Jamie: Right, so you’re talking about East Longmeadow?
Jamie: Yeah. Right, so if a spouse just says, ‘I’m not responsible for my spouse who’s in a nursing home’s bills’ and let’s say MassHealth’s not even an issue, they just say I’m not paying for that. Nursing home, there’s a statute that I believe it’s 209, chapter 209 section 1, I think that two superior courts have ruled that a nursing home can force the spouse to pay those bills. That issue hasn’t gone to the appeals court or anything but it is based on a statute that, at least on its face, appears to give the nursing home that in or out or that I guess that in to bring that type of lawsuit. When you start bringing MassHealth into it right, so there’s some federal and state statutes or regulations that deal with spousal refusal but let’s say ultimately you apply for MassHealth and you get denied. Then the nursing home, so actually while that’s going on I don’t think the nursing home can bring a lawsuit, but after that point if you got denied MassHealth and the nursing home is sitting there and they’re saying, ‘well here’s your bill’, they could try to bring a suit like the case of East Longmeadow Nursing Home versus Wilson.
Brian: I’m not sure they have to wait and I think some of them are pretty aggressive and sue before you get the denial but they can’t evict it’s known as discharge.
Brian: Nursing home discharge but they can’t try to kick you out while you’re going through the process.
Jamie: Exactly, yeah.
Brian: And part of the process is you get a chance if you write a letter right away after getting a denial, after getting a bad decision, you can ask for a re-hearing and that can drag that on for a little longer. But, so a spouse is kind of trapped here if you don’t do anything you’re on the hook. If you just walk away and nobody applies for MassHealth you’re on the hook. So if you want to not cooperate in the MassHealth process you got to be sure that someone else is doing it. That’s really what it comes down to. So, why would you want to not cooperate? Well, maybe you have a large retirement plan and you don’t want to have to buy an annuity with it because it’s all going to be taxable in over a short period of time. Let’s say you have a second piece of real estate somewhere like a vacation home or land. You don’t want to, you may not want to sell it, but you’re limited to a home and $130,000 right now. So if the house, the second house is worth more than $130,000 you’re forced to sell it but if you refuse to cooperate you wouldn’t be required to sell it and those are some of the issues that may lead you to not want to cooperate. All right so the the problem with not cooperating is, the MassHealth rule is they will let you not cooperate but they have to have the right to sue you just like the nursing home could sue you for support of your spouse who’s in the nursing home. The state has to have that right and that’s part of the process here. So that’s one of those things you have to weigh. ‘do I want to be done with this MassHealth process by buying an annuity?’ ‘Am willing to let this hang over my head for a while, that I might get sued?’ Jamie you’ve you’ve dealt with this, it’s a trade-off. Why would anyone want to spend the rest of their life worrying about being sued?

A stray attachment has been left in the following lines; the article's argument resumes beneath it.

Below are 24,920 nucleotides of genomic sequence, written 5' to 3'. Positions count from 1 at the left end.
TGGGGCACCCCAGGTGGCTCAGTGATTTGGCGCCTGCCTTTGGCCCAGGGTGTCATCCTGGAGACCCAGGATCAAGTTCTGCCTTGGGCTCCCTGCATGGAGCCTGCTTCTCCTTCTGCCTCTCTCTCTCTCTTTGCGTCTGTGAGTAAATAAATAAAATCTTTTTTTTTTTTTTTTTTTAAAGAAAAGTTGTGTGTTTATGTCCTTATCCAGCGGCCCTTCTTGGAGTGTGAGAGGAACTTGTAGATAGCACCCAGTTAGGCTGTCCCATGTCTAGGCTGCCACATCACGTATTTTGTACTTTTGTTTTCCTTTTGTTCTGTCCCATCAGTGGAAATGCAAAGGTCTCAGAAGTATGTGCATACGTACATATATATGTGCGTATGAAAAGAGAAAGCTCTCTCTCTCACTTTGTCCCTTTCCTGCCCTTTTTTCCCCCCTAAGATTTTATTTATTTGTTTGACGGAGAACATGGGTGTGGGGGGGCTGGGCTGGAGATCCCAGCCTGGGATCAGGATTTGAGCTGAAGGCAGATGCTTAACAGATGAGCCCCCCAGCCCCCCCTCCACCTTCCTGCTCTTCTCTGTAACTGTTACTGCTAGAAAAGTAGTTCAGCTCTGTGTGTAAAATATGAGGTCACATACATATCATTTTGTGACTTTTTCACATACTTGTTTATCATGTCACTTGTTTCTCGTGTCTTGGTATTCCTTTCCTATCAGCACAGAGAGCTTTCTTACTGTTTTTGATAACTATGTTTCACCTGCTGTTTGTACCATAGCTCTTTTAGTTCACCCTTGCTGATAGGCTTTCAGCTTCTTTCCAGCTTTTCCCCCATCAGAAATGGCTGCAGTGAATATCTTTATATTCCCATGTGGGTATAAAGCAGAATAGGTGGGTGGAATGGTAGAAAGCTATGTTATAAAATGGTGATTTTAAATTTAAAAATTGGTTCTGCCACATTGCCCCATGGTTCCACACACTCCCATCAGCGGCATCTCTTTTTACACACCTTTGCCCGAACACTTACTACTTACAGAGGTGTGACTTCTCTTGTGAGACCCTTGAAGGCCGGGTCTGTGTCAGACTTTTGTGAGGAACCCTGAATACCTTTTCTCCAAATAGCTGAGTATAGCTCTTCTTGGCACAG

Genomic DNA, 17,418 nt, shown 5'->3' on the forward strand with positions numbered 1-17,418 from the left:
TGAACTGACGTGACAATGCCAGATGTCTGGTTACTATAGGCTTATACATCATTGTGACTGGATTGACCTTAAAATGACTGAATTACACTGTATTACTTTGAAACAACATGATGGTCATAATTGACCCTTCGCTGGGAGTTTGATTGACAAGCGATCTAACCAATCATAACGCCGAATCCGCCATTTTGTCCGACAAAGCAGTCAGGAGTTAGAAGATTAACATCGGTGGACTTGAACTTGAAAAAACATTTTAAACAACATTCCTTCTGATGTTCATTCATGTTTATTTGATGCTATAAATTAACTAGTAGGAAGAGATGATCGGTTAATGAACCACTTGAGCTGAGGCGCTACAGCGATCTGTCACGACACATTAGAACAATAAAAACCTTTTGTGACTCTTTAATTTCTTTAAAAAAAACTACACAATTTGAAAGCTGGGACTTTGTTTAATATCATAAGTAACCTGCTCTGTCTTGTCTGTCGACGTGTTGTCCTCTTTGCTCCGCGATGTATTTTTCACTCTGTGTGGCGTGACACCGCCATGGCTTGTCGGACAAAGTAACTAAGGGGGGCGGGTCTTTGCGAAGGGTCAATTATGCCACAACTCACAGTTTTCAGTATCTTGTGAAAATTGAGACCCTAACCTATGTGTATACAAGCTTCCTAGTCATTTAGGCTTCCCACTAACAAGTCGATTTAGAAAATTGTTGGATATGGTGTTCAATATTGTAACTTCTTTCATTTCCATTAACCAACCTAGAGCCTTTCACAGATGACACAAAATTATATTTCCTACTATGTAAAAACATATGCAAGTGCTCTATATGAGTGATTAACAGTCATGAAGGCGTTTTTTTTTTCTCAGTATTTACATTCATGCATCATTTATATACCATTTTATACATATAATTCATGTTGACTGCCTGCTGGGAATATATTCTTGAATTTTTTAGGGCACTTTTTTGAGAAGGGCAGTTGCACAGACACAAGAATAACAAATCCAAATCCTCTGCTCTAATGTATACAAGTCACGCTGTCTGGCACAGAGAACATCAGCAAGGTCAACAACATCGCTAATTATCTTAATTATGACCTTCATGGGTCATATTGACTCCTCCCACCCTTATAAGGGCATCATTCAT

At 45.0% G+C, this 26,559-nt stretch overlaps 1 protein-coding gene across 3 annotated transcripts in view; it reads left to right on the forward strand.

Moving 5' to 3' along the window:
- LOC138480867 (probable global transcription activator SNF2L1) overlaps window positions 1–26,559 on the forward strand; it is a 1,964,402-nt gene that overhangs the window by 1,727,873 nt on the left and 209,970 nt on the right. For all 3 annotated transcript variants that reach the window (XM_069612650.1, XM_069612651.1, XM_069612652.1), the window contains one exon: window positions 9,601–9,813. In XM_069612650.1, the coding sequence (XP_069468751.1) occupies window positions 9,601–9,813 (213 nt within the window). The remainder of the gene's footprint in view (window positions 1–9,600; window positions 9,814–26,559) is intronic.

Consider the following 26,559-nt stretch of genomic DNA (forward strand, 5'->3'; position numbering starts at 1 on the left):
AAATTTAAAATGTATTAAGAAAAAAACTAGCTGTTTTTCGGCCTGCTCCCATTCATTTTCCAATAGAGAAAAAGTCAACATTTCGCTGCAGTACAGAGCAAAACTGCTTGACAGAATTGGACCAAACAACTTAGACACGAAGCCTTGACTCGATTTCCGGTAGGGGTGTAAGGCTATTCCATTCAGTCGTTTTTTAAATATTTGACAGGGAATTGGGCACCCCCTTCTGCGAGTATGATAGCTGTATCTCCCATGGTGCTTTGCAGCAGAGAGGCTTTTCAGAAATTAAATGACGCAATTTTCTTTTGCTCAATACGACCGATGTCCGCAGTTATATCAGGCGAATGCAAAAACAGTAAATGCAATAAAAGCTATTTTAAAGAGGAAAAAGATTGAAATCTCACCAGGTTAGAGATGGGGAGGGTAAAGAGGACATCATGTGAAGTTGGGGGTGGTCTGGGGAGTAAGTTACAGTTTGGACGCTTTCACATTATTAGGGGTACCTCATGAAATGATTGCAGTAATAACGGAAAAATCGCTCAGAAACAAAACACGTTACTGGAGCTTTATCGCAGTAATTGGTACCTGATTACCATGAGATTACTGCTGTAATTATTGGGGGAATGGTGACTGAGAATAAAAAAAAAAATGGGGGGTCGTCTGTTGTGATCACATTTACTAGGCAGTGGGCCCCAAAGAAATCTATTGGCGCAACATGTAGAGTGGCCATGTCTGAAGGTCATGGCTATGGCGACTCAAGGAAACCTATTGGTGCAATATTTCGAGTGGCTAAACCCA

Jamie: Right, and it’s very interesting and for elder law attorneys a frustrating part of the process because there are explicit federal statutes and regulations that say that the nursing home applicant is basically not going to be denied eligibility for MassHealth if their spouse refuses to cooperate. And so it seems like, oh that should be a very straightforward kind of a thing, however MassHealth in recent years, and I think it is important to recognize that I think this is a recent trend, is that they are fighting in any way that they possibly can this idea. And I can quote from a recent fair hearing decision in a case that I handled to explain kind of why that is. But, you know, basically they just don’t like it and as Brian, to back up as Brian mentioned, one of the requirements is that if you’re the nursing home spouse you have to, if you’re competent, if you’re mentally competent, you have to assign your rights to MassHealth to sue your spouse for separate support basically in the probate court. MassHealth I don’t believe has ever actually done that and I guess they just don’t want that responsibility. The way the statutes and regulations read is that that’s what they should do if you know, spouse refuses well they get the right of support and then they should sue the spouse. Seems to sort of make perfect sense but MassHealth has taken the position that, I don’t know sort of that’s too much trouble for us to go through and so we’re going to contest all these spousal refusal instances. I do want unless I’m-